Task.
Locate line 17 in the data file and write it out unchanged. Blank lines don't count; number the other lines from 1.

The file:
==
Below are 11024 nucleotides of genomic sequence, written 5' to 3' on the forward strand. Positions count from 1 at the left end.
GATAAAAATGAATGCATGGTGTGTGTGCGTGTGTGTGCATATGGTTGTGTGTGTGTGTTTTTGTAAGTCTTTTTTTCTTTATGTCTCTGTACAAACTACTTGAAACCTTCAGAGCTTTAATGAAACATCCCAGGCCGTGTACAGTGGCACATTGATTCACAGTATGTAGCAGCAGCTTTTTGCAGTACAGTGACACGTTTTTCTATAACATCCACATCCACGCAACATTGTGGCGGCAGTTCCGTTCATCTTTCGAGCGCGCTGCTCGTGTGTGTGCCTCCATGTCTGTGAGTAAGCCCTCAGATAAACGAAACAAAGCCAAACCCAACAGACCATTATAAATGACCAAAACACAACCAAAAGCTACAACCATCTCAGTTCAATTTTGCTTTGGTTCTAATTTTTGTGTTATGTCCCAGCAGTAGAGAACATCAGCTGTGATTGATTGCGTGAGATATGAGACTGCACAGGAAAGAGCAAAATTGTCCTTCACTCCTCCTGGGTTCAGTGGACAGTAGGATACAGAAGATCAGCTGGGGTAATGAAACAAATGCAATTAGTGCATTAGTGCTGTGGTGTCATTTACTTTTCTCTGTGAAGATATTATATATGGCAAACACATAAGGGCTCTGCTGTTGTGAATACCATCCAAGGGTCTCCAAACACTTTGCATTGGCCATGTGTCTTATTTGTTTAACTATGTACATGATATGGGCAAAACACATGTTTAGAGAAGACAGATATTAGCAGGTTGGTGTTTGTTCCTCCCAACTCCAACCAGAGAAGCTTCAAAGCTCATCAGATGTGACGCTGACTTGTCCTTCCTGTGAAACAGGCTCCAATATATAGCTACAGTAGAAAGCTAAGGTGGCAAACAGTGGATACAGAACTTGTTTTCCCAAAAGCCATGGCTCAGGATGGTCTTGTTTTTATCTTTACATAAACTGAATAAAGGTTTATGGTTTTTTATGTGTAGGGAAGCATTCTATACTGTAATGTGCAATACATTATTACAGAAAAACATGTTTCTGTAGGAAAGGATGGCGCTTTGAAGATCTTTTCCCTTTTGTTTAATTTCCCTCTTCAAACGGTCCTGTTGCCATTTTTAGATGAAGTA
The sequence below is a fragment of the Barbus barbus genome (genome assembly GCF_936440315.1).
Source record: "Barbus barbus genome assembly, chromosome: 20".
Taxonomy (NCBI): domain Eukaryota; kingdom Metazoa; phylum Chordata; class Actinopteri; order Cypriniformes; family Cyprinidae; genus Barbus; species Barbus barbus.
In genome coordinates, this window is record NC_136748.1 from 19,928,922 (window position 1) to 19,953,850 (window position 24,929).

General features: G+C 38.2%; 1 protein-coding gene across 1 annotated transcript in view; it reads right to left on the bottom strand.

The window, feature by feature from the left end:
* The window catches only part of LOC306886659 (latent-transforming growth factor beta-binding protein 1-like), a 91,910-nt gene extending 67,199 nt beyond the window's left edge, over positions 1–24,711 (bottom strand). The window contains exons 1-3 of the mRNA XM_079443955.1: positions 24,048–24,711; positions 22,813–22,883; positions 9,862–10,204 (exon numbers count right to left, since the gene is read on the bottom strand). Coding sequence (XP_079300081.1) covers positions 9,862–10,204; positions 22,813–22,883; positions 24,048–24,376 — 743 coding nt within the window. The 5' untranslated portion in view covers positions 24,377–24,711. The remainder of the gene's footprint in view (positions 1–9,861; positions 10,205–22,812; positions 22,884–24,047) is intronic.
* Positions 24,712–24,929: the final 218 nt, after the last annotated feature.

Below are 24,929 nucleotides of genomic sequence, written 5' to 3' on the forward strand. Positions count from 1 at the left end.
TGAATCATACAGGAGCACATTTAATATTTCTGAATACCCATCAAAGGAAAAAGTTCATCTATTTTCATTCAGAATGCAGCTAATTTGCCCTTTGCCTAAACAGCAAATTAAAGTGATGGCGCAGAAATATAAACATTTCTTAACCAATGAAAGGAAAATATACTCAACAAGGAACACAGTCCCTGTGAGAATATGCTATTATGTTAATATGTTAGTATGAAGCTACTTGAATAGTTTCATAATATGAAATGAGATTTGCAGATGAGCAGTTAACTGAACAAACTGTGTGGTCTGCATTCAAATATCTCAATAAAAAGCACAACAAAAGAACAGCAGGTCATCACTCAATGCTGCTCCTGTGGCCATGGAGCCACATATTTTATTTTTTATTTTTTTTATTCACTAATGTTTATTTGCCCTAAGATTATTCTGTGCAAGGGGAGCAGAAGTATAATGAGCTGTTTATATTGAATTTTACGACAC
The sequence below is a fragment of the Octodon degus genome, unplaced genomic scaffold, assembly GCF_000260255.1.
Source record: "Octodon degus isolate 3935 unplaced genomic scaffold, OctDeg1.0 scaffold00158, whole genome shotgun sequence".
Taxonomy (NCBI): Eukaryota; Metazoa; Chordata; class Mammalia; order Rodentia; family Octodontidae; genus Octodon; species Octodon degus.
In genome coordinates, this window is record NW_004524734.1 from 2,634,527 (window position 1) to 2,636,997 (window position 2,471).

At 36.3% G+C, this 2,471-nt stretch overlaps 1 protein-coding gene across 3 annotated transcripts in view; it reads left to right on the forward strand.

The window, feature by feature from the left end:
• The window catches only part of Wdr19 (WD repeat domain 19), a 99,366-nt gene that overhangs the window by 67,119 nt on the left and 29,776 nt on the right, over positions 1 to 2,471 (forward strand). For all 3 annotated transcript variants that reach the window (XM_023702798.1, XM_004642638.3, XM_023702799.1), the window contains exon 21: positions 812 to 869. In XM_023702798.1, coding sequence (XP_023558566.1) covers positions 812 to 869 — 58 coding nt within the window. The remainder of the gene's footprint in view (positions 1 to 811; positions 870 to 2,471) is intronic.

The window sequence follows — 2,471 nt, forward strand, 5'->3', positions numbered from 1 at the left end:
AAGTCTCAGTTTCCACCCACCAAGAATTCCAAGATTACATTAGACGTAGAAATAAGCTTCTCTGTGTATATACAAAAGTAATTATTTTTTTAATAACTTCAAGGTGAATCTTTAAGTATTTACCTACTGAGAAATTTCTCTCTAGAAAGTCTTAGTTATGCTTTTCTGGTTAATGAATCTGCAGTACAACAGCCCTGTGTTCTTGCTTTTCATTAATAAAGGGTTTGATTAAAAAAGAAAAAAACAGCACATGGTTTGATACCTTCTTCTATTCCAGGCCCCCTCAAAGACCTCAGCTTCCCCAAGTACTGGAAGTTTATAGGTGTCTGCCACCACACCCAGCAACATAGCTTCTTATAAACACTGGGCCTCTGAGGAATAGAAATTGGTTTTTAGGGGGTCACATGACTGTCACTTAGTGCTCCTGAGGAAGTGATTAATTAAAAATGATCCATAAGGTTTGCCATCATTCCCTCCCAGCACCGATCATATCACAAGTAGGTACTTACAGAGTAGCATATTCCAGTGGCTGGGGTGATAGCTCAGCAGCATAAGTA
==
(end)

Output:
At 36.3% G+C, this 2,471-nt stretch overlaps 1 protein-coding gene across 3 annotated transcripts in view; it reads left to right on the forward strand.